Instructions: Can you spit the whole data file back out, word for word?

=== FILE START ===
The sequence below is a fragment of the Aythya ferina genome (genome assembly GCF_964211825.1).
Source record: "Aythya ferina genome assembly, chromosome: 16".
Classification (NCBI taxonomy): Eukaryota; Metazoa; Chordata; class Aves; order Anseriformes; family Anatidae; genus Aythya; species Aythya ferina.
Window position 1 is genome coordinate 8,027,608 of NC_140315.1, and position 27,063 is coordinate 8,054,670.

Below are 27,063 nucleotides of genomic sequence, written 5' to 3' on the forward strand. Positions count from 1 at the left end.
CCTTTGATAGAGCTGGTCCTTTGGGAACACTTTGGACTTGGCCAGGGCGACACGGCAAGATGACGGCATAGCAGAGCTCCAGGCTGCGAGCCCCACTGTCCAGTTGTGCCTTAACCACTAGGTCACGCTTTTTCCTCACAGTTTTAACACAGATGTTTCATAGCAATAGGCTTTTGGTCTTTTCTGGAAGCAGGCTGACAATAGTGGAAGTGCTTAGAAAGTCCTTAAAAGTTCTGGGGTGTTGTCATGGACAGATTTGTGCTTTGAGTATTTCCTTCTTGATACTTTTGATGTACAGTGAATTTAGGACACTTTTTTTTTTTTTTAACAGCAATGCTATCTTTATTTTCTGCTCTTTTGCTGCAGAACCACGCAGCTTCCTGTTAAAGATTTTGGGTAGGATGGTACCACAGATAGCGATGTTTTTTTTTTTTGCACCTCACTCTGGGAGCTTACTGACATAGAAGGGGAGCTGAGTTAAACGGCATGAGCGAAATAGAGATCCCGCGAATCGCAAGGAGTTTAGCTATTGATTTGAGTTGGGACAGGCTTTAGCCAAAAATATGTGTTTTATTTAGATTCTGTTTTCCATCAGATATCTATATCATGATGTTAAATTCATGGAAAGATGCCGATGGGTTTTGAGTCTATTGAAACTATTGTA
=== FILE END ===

The sequence below is a fragment of the Aythya ferina genome (genome assembly GCF_964211825.1).
Source record: "Aythya ferina genome assembly, chromosome: 16".
Classification (NCBI taxonomy): Eukaryota; Metazoa; Chordata; class Aves; order Anseriformes; family Anatidae; genus Aythya; species Aythya ferina.
Window position 1 is genome coordinate 8,027,608 of NC_140315.1, and position 27,063 is coordinate 8,054,670.

Below are 27,063 nucleotides of genomic sequence, written 5' to 3' on the forward strand. Positions count from 1 at the left end.
CCTTTGATAGAGCTGGTCCTTTGGGAACACTTTGGACTTGGCCAGGGCGACACGGCAAGATGACGGCATAGCAGAGCTCCAGGCTGCGAGCCCCACTGTCCAGTTGTGCCTTAACCACTAGGTCACGCTTTTTCCTCACAGTTTTAACACAGATGTTTCATAGCAATAGGCTTTTGGTCTTTTCTGGAAGCAGGCTGACAATAGTGGAAGTGCTTAGAAAGTCCTTAAAAGTTCTGGGGTGTTGTCATGGACAGATTTGTGCTTTGAGTATTTCCTTCTTGATACTTTTGATGTACAGTGAATTTAGGACACTTTTTTTTTTTTTTAACAGCAATGCTATCTTTATTTTCTGCTCTTTTGCTGCAGAACCACGCAGCTTCCTGTTAAAGATTTTGGGTAGGATGGTACCACAGATAGCGATGTTTTTTTTTTTTGCACCTCACTCTGGGAGCTTACTGACATAGAAGGGGAGCTGAGTTAAACGGCATGAGCGAAATAGAGATCCCGCGAATCGCAAGGAGTTTAGCTATTGATTTGAGTTGGGACAGGCTTTAGCCAAAAATATGTGTTTTATTTAGATTCTGTTTTCCATCAGATATCTATATCATGATGTTAAATTCATGGAAAGATGCCGATGGGTTTTGAGTCTATTGAAACTATTGTA